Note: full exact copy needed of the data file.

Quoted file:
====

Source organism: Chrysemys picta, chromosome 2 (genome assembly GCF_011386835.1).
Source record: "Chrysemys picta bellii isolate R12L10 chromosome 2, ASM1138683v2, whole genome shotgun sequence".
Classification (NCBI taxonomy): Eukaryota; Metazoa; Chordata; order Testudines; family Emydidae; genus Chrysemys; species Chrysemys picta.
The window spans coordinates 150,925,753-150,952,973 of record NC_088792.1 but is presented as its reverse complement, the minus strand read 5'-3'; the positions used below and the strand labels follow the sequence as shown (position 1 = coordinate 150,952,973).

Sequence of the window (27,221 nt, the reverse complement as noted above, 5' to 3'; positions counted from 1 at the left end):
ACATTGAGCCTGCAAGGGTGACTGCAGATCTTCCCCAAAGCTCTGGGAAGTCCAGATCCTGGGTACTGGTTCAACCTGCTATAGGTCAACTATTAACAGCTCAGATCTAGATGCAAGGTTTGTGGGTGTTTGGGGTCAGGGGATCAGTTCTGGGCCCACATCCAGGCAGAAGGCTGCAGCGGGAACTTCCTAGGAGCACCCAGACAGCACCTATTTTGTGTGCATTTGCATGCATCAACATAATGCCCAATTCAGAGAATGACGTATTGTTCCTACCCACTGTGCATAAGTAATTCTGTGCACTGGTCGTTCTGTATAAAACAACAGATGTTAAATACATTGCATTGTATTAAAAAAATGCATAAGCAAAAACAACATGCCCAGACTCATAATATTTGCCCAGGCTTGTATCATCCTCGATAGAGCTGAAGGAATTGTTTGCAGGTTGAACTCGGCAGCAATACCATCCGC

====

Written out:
Source organism: Chrysemys picta, chromosome 2 (genome assembly GCF_011386835.1).
Source record: "Chrysemys picta bellii isolate R12L10 chromosome 2, ASM1138683v2, whole genome shotgun sequence".
Classification (NCBI taxonomy): Eukaryota; Metazoa; Chordata; order Testudines; family Emydidae; genus Chrysemys; species Chrysemys picta.
The window spans coordinates 150,925,753-150,952,973 of record NC_088792.1 but is presented as its reverse complement, the minus strand read 5'-3'; the positions used below and the strand labels follow the sequence as shown (position 1 = coordinate 150,952,973).

Sequence of the window (27,221 nt, the reverse complement as noted above, 5' to 3'; positions counted from 1 at the left end):
ACATTGAGCCTGCAAGGGTGACTGCAGATCTTCCCCAAAGCTCTGGGAAGTCCAGATCCTGGGTACTGGTTCAACCTGCTATAGGTCAACTATTAACAGCTCAGATCTAGATGCAAGGTTTGTGGGTGTTTGGGGTCAGGGGATCAGTTCTGGGCCCACATCCAGGCAGAAGGCTGCAGCGGGAACTTCCTAGGAGCACCCAGACAGCACCTATTTTGTGTGCATTTGCATGCATCAACATAATGCCCAATTCAGAGAATGACGTATTGTTCCTACCCACTGTGCATAAGTAATTCTGTGCACTGGTCGTTCTGTATAAAACAACAGATGTTAAATACATTGCATTGTATTAAAAAAATGCATAAGCAAAAACAACATGCCCAGACTCATAATATTTGCCCAGGCTTGTATCATCCTCGATAGAGCTGAAGGAATTGTTTGCAGGTTGAACTCGGCAGCAATACCATCCGC